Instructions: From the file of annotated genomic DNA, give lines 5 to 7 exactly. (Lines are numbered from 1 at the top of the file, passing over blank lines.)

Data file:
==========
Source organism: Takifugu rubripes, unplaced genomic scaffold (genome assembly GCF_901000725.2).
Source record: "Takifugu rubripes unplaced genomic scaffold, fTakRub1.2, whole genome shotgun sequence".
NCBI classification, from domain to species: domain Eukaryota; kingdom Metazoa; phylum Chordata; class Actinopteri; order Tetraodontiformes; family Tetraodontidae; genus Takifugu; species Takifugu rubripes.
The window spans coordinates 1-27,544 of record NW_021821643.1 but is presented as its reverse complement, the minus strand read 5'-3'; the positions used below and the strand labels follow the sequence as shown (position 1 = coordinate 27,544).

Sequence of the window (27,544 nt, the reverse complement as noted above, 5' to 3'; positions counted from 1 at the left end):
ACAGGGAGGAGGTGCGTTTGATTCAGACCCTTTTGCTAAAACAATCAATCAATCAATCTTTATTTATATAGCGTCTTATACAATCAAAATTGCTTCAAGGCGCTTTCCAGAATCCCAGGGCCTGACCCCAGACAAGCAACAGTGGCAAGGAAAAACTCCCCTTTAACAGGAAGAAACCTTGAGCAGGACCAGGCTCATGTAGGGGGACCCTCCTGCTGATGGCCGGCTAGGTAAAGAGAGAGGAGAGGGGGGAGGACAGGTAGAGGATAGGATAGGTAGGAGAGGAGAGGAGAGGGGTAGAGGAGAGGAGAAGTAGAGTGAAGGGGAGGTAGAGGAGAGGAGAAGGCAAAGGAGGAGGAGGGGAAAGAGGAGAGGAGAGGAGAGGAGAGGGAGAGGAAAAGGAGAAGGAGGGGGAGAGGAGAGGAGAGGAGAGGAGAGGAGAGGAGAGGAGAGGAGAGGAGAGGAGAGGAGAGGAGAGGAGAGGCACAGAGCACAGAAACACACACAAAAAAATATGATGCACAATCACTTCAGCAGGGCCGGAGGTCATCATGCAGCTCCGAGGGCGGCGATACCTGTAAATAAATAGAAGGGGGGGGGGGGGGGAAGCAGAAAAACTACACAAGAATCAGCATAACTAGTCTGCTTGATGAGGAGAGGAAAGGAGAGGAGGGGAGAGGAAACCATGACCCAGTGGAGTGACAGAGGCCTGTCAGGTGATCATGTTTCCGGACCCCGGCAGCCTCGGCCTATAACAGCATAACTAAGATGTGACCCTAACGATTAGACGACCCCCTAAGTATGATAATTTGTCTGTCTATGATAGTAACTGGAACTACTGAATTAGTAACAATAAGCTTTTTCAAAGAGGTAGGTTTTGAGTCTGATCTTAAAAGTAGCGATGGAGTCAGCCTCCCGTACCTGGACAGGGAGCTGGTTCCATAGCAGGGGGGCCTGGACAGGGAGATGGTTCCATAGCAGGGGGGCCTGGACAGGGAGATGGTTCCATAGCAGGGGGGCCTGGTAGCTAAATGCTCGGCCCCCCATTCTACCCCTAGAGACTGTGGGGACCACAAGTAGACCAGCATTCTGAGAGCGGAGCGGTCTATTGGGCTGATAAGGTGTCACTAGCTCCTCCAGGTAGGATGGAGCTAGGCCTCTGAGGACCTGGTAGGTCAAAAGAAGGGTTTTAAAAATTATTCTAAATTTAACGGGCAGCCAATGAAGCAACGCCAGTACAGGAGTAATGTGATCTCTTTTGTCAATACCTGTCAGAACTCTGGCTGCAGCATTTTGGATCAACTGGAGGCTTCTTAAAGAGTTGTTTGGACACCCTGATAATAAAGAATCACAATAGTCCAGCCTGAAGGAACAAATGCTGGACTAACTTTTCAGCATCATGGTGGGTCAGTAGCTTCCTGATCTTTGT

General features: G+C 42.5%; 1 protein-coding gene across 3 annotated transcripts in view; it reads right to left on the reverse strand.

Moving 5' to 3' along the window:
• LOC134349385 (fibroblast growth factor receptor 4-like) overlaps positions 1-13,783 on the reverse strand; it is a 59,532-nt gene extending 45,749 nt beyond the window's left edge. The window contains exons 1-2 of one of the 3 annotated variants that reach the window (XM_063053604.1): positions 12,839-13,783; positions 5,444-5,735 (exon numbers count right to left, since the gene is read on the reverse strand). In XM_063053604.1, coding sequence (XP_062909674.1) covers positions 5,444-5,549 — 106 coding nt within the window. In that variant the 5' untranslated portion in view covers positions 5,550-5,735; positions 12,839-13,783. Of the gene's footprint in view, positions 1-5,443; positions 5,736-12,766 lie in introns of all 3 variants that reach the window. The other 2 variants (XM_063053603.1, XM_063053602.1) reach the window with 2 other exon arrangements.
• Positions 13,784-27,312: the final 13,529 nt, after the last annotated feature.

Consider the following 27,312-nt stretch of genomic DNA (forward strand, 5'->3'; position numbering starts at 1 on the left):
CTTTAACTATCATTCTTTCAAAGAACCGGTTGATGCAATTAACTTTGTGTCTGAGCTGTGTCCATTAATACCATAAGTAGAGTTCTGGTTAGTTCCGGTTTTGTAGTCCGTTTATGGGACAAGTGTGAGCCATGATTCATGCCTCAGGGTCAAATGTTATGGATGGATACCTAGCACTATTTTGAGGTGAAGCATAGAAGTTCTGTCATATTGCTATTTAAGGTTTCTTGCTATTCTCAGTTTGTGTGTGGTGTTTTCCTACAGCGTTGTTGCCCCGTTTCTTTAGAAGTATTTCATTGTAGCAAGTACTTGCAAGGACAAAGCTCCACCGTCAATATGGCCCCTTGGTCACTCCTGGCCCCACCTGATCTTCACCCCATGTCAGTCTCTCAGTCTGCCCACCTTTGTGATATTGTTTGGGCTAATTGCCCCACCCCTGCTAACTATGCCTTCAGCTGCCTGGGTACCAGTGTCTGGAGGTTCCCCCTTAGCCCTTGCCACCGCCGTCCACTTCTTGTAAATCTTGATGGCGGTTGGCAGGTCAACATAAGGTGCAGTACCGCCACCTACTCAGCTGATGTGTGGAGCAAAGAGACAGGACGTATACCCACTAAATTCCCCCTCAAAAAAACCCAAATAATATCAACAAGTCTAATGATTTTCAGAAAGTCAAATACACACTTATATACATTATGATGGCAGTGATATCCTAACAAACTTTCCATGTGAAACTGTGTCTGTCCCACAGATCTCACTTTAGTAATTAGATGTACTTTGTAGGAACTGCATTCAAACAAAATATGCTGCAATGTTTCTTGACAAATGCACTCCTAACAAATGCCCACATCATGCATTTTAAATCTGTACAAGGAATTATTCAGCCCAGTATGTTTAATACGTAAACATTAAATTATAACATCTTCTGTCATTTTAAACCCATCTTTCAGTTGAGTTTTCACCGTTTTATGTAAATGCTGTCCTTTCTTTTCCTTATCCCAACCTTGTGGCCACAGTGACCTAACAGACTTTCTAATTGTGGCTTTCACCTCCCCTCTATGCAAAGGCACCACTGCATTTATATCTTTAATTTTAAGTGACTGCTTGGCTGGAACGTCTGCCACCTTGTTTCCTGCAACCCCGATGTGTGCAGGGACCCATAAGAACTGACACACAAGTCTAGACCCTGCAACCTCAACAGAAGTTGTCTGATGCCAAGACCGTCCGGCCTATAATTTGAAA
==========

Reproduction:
Sequence of the window (27,544 nt, the reverse complement as noted above, 5' to 3'; positions counted from 1 at the left end):
ACAGGGAGGAGGTGCGTTTGATTCAGACCCTTTTGCTAAAACAATCAATCAATCAATCTTTATTTATATAGCGTCTTATACAATCAAAATTGCTTCAAGGCGCTTTCCAGAATCCCAGGGCCTGACCCCAGACAAGCAACAGTGGCAAGGAAAAACTCCCCTTTAACAGGAAGAAACCTTGAGCAGGACCAGGCTCATGTAGGGGGACCCTCCTGCTGATGGCCGGCTAGGTAAAGAGAGAGGAGAGGGGGGAGGACAGGTAGAGGATAGGATAGGTAGGAGAGGAGAGGAGAGGGGTAGAGGAGAGGAGAAGTAGAGTGAAGGGGAGGTAGAGGAGAGGAGAAGGCAAAGGAGGAGGAGGGGAAAGAGGAGAGGAGAGGAGAGGAGAGGGAGAGGAAAAGGAGAAGGAGGGGGAGAGGAGAGGAGAGGAGAGGAGAGGAGAGGAGAGGAGAGGAGAGGAGAGGAGAGGAGAGGAGAGGAGAGGCACAGAGCACAGAAACACACACAAAAAAATATGATGCACAATCACTTCAGCAGGGCCGGAGGTCATCATGCAGCTCCGAGGGCGGCGATACCTGTAAATAAATAGAAGGGGGGGGGGGGGGGAAGCAGAAAAACTACACAAGAATCAGCATAACTAGTCTGCTTGATGAGGAGAGGAAAGGAGAGGAGGGGAGAGGAAACCATGACCCAGTGGAGTGACAGAGGCCTGTCAGGTGATCATGTTTCCGGACCCCGGCAGCCTCGGCCTATAACAGCATAACTAAGATGTGACCCTAACGATTAGACGACCCCCTAAGTATGATAATTTGTCTGTCTATGATAGTAACTGGAACTACTGAATTAGTAACAATAAGCTTTTTCAAAGAGGTAGGTTTTGAGTCTGATCTTAAAAGTAGCGATGGAGTCAGCCTCCCGTACCTGGACAGGGAGCTGGTTCCATAGCAGGGGGGCCTGGACAGGGAGATGGTTCCATAGCAGGGGGGCCTGGACAGGGAGATGGTTCCATAGCAGGGGGGCCTGGTAGCTAAATGCTCGGCCCCCCATTCTACCCCTAGAGACTGTGGGGACCACAAGTAGACCAGCATTCTGAGAGCGGAGCGGTCTATTGGGCTGATAAGGTGTCACTAGCTCCTCCAGGTAGGATGGAGCTAGGCCTCTGAGGACCTGGTAGGTCAAAAGAAGGGTTTTAAAAATTATTCTAAATTTAACGGGCAGCCAATGAAGCAACGCCAGTACAGGAGTAATGTGATCTCTTTTGTCAATACCTGTCAGAACTCTGGCTGCAGCATTTTGGATCAACTGGAGGCTTCTTAAAGAGTTGTTTGGACACCCTGATAATAAAGAATCACAATAGTCCAGCCTGAAGGAACAAATGCTGGACTAACTTTTCAGCATCATGGTGGGTCAGTAGCTTCCTGATCTTTGT

General features: G+C 42.5%; 1 protein-coding gene across 3 annotated transcripts in view; it reads right to left on the reverse strand.